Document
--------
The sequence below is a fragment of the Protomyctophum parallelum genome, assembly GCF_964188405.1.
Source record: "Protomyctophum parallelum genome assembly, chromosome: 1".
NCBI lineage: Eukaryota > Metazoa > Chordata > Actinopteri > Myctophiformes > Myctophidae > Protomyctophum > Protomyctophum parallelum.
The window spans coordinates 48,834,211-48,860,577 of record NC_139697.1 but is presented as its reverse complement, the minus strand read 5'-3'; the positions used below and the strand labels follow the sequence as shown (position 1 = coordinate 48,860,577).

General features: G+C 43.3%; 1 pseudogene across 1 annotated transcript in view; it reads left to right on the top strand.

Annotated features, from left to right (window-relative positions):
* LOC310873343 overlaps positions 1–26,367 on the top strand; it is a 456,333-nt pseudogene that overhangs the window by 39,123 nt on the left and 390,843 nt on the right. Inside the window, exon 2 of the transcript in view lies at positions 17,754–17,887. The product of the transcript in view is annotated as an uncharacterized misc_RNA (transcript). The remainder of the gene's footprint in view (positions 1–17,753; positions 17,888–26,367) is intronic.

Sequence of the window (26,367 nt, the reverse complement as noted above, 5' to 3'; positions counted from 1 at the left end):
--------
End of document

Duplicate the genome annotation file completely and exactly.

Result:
The sequence below is a fragment of the Protomyctophum parallelum genome, assembly GCF_964188405.1.
Source record: "Protomyctophum parallelum genome assembly, chromosome: 1".
NCBI lineage: Eukaryota > Metazoa > Chordata > Actinopteri > Myctophiformes > Myctophidae > Protomyctophum > Protomyctophum parallelum.
The window spans coordinates 48,834,211-48,860,577 of record NC_139697.1 but is presented as its reverse complement, the minus strand read 5'-3'; the positions used below and the strand labels follow the sequence as shown (position 1 = coordinate 48,860,577).

General features: G+C 43.3%; 1 pseudogene across 1 annotated transcript in view; it reads left to right on the top strand.

Annotated features, from left to right (window-relative positions):
* LOC310873343 overlaps positions 1–26,367 on the top strand; it is a 456,333-nt pseudogene that overhangs the window by 39,123 nt on the left and 390,843 nt on the right. Inside the window, exon 2 of the transcript in view lies at positions 17,754–17,887. The product of the transcript in view is annotated as an uncharacterized misc_RNA (transcript). The remainder of the gene's footprint in view (positions 1–17,753; positions 17,888–26,367) is intronic.

Sequence of the window (26,367 nt, the reverse complement as noted above, 5' to 3'; positions counted from 1 at the left end):